A commemorative postage stamp on the Birth Anniversary of Walchand Hirachand :
Issued on Nov 23, 2004
Issued for : The Department of Posts is proud to release this commemorative postage stamp on this great entrepreneur.
Picture : Walchand Hirachand
Type : Stamp, Mint Condition
Watermark : No
Colour : Multicoloured
Denomination : 500p
Perforation : 14 x 14
Number Printed : 3.0 Million in sheets of 35
Printers : India Security Press
Name : Walchand Hirachand Doshi
Born on Nov 23, 1882 at Solapur, Maharashtra, India
Died on Apr 8, 1953 at Solapur, Maharashtra, India
- The life story of Walchand Hirachand unfolds the life of a man fearless, decisive, devoted, endowed with intelligence and intuition, a man out of the ordinary. There was about this man an aura of a creative power which would enable him to conceive brilliant ideas and carry them to splendid fulfilment. He belonged to the genus of deep, passionately striving natures and had a mysterious, indefinable insight amounting to genius. It was this which made people salute his greatness.
- Born on 23 November, 1882 at Sholapur, Walchand lost his mother, Rajubai a fortnight later and was raised by his aunt Umabai who did not let him feel the loss. His father, Hirachand ensured that Walchand’s daily routine was marked by discipline, exactitude and regularity. Even though most of Lord Mahavir’s teachings are in Ardhamagadhi yet to make sure that the young lad was not bereft of the Lord’s teachings in Sanskrit, Hirachand made his son learn selected passages by heart with their meaning interpreted either by himself or some scholarly expert. Walchand obtained his education at the Government High School, Sholapur, St. Xavier’s College, Dhobi Talao and Deccan College, Pune.
- The early 20th Century was marked by the relentless efforts of stalwarts like Dadabhai Naoroji, Justice M. G. Ranade, G. V. Joshi and R. C. Dutt who conducted a scientific investigation of India’s poverty and revealed the one-sided policy of the colonial rulers of denying India the knowledge of modem mechanical appliances by which India could convert raw materials into finished goods and enter world markets and instead, making her a market for British goods. The efforts of these patriots had a powerful effect on Walchand. He resolved to dedicate his life to remove the poverty and economic slavery of his country. From that day, his thoughts and actions had but one sole object, the industrialization of his country.
- After dabbling unsuccessfully in jowar and thereafter, in cotton trade at Sholapur, Walchand realized through personal experience that getting into contract business was remunerative. Despite opposition from his father and uncle, he went ahead on a partnership with Laxman Balwant Phatak (1874-1935) formerly a railway clerk and earned the contract for the construction of the railway line known as the Barsi Light Railway which was a success. Thereafter, there was no looking back and Walchand went on establishing industry after industry and laid the foundation for the country’s basic means of transportation.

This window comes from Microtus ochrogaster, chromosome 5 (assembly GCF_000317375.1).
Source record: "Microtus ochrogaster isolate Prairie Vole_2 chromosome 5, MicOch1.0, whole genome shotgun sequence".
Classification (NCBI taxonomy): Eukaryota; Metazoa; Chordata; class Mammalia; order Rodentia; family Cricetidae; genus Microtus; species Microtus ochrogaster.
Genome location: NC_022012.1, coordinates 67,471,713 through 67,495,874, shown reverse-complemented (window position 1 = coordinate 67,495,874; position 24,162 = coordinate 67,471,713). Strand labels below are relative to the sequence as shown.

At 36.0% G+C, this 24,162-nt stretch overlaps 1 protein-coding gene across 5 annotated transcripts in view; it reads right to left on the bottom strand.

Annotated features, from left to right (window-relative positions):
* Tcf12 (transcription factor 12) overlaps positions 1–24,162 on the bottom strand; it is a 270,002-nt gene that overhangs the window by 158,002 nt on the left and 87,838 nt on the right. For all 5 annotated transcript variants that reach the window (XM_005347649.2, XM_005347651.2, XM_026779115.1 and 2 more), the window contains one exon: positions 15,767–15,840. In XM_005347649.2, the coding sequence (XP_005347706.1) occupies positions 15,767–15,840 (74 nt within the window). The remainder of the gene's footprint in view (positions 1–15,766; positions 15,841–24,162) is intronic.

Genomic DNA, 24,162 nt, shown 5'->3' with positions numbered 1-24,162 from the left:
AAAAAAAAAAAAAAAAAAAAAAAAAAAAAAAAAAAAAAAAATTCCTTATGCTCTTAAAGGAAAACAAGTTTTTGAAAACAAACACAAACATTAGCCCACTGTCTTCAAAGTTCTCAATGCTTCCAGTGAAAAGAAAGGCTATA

- Building bridges to connect people was next on his agenda and Walchand successfully completed the Bhor Ghat tunnel in Maharashtra, considered then to be beyond the capabilities of any Indian company. Over the years, Hindustan Construction Company (HCC) was formed which went on to build some of India’s landmark construction projects. During one of his many trips abroad, Walchand met the president of an American aircraft company, which resulted in his resolve to manufacture planes in India. He established the Hindustan Aircraft Limited (HAL) much ahead of schedule and the first Harlow trainer plane manufactured by HAL took flight in July 1941. HAL was subsequently acquired by the Indian Government and since then has been building planes and guarding the Indian skies. Walchand made a mark in the fields of water and road transportation as well. His Scindia Steam Navigation Company had a fleet of 54 steamers, the largest water transportation company then. Similarly, Premier Automobiles Ltd, rolled out the first indigenously built trucks and cars in 1947.
- Walchand realized that unless agriculture was modernized and made remunerative, the problems of millions of India’s poor could not be solved. He concentrated on sugarcane and established Ravalgaon Sugar Farm Limited. Employing superior sugar processing technology, he produced sugar that matched international standards. In spite of the ups and downs of business, Walchand cared for the well-being and welfare of his employees and the community at large. He also established many educational and business institutions, for instance, the Walchand College of Engineering at Sangli in Maharashtra, The India Merchants Chambers, Maharashtra Chamber of Commerce, Federation of Indian Chambers of Commerce and Industries (FICCI) etc. Shri Walchand Hirachand passed away on 8 April, 1953 after leaving an indelible imprint on Indian industry and infrastructure. His life’s mission was to free India from her economic bondage, and to prove to the world that given the opportunity, India’s skills and capabilities need never lag behind.